Turn obstacles into speed bumps on the road to victory.
By "Mad Max" Eberle
ON MY YouTube channel, I've got a number of videos where I run through a rack in a particular game and walk you through my thought process, from shot selection to position play to execution. Whether it's straight pool or 10-ball, this approach is one way for you to understand what it takes to play pool at a high level.
For our discussion here, let's take a look at the rack of 8-ball shown in Diagram 6. (You can watch me run this rack in the YouTube video, "Max Eberle 8-Ball Coaching No. 2.") Don't yet look at the smaller tables. Your opponent has just come up dry on the break and it's your shot. What do you do?
First, let's deal with the most important question you can ask yourself: Stripes or solids? You have fairly easy opening shots for both stripes and solids, so that's not a concern. In this situation, both choices present difficulties. The two clusters - the 7-11 and the 4-14 - should stand out. The main reason I like solids in this case is the arrangement of the 4 and 14 balls. The 4 ball is open for the bottom left corner pocket, while the 14 ball needs to be broken out, or requires you to play perfect position for a side or opposite corner pocket.
When you are formulating your plan to run a rack in 8-ball, dealing with difficult balls is everything. Sometimes you can't get to a problem early, but you should still plan exactly how you will solve it later. In this case, you have an angle on the 6 ball that allows you to play position on the 4 ball. Might as well deal with this obstacle early, right?
It's imperative that you stay "below" the 4 ball, meaning you can pocket it in the lower left without bumping into the 14. At the same time, if you are too short on the 4 ball and the 14 is in the way, you might be forced to play the 1 instead. Take a look at Diagram 7. You can see how I played shape on the 4, which then allowed me to draw off the long rail and into position for the 5.
Now that you've dealt with the 4 ball, turn your attention to the balls up-table. The 7 is definitely your biggest concern. You can go from the 5 to the 1 ball, which is in a perfect spot to let you get in position to play the 7 in the upper right corner. (See Diagram 8.)
At this point, it's just a matter of clearing the 2 and 3 to get back in line with the 8 ball for the win. Now, as far as your "key ball" - that is, the ball used to get shape on the 8 - in this situation, the 2 ball doesn't look like a normal key ball, but it's the best choice, considering your solutions for the 4 and 7 balls.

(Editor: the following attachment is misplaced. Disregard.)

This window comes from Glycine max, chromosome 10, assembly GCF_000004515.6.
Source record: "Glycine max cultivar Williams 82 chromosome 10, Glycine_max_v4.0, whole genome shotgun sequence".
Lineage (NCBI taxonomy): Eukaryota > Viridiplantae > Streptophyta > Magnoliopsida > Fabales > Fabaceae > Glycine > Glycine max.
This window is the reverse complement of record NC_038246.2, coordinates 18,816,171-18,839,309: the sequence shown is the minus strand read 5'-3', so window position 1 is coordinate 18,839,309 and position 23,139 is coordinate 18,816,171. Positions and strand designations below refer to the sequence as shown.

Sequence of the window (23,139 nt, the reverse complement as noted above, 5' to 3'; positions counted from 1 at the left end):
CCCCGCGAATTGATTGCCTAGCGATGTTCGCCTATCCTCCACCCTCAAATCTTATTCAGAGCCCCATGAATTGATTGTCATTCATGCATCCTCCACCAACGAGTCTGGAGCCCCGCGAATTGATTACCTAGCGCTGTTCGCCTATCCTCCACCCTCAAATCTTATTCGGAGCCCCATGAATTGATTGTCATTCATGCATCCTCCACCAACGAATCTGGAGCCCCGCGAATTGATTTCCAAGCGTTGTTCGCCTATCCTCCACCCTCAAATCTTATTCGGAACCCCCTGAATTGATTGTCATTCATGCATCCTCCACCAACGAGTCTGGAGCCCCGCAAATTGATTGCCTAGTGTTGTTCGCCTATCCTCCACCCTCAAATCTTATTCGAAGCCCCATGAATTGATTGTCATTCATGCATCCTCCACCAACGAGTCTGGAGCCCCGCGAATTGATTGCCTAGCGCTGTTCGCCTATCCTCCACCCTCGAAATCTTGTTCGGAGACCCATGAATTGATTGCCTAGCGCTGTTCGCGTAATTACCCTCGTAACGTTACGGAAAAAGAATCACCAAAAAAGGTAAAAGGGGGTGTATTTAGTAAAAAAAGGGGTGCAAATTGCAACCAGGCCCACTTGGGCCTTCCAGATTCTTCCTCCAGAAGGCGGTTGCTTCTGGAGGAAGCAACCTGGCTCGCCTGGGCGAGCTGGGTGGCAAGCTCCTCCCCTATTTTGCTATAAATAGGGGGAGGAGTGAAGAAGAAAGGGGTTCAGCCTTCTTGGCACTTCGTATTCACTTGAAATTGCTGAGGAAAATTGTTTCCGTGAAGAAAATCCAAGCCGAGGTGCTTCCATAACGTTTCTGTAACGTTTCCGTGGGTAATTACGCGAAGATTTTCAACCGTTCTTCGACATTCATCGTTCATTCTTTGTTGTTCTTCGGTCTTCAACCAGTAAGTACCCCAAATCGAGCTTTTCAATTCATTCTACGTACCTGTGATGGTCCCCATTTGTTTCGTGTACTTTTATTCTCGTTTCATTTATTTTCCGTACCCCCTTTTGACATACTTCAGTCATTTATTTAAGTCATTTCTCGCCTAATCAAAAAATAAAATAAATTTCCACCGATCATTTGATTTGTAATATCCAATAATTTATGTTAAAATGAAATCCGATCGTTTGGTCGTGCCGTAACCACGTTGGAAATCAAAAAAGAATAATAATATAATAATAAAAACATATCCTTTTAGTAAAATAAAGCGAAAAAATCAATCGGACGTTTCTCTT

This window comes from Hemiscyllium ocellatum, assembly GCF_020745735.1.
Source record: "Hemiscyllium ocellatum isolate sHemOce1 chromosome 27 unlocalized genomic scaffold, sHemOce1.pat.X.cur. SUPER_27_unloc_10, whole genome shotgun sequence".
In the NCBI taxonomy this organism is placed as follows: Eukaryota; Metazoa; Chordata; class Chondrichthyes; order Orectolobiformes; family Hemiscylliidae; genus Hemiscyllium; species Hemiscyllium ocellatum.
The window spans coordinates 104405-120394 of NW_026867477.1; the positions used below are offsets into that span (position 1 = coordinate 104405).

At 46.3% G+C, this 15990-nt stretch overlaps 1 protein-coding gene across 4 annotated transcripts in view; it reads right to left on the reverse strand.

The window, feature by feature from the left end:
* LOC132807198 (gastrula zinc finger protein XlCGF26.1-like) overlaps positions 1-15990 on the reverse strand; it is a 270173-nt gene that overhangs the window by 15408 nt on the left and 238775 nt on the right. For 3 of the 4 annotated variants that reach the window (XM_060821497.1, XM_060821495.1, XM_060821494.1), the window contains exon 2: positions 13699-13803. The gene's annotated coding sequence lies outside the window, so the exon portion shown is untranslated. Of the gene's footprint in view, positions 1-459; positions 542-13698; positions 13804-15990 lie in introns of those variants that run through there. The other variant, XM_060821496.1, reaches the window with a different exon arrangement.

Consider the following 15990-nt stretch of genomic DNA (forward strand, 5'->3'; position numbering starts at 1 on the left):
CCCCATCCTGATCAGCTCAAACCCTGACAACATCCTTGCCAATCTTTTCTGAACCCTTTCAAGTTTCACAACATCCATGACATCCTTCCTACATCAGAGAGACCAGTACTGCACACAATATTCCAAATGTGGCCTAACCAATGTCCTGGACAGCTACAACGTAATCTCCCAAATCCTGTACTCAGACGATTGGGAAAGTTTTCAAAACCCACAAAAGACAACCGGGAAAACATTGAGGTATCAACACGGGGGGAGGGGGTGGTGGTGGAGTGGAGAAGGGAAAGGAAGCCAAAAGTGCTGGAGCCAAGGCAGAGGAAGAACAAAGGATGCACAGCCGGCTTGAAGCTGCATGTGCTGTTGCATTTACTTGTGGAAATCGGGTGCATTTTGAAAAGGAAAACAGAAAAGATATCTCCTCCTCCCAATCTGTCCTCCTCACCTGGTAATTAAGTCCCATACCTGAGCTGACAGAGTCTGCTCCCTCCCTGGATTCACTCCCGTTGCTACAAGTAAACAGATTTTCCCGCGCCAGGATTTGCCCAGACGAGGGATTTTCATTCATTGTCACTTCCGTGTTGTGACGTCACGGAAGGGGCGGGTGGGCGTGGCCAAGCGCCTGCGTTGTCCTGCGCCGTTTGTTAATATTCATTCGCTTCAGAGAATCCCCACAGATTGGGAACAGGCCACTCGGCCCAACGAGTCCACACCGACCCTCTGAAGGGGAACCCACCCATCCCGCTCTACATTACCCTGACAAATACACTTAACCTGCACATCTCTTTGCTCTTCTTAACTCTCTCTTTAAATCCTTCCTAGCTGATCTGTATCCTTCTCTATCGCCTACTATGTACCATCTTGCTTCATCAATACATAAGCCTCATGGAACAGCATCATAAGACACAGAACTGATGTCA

In review, the 1 is best served getting shape on the 7 and there's no practical way to get from the 3 to the 8. We're left with the 2, where you can get down-table between the 9 and 15 whether your above the object ball or along the short rail (or below) the 2, as shown.
It's important to remember that 8-ball allows for talented players to wing it from time to time and still get positive results. But when you're facing a player with equal talent and superior planning abilities, you've got about the same chances as a snowball on a bed of hot lava - at least in the long run.
If you want to improve your 8-ball skills, work on precise position play. This is what pool's all about, especially 8-ball. After that, try leaving yourself in areas where you may have more than one shot, incase something goes wrong. But when I'm at my best, I can name my pattern and execute it over and over again. Most players, even the really good ones, can't compete with that. Playing - and planning - at this level defeats champions and leads to 8-ball titles.
With national titles at the junior and collegiate levels and third-place finish at the 2006 World Straight-Pool Championship, Max Eberle is one of the West Coast's best instructors. Check www.maxeberle.com for more information.
Since 1978, Billiards Digest magazine has been the pool world’s best source for news, tournament coverage, player profiles, bold editorials, and advice on how to play pool. Our instructors include superstars Nick Varner and Jeanette Lee. Every issue features the pool accessories and equipment you love — pool cues, pool tables, instruction aids and more. Columnists Mike Shamos and R.A. Dyer examine legends like Willie Mosconi and Minnesota Fats, and dig deep into the histories of pool games like 8-ball, 9-ball and straight pool.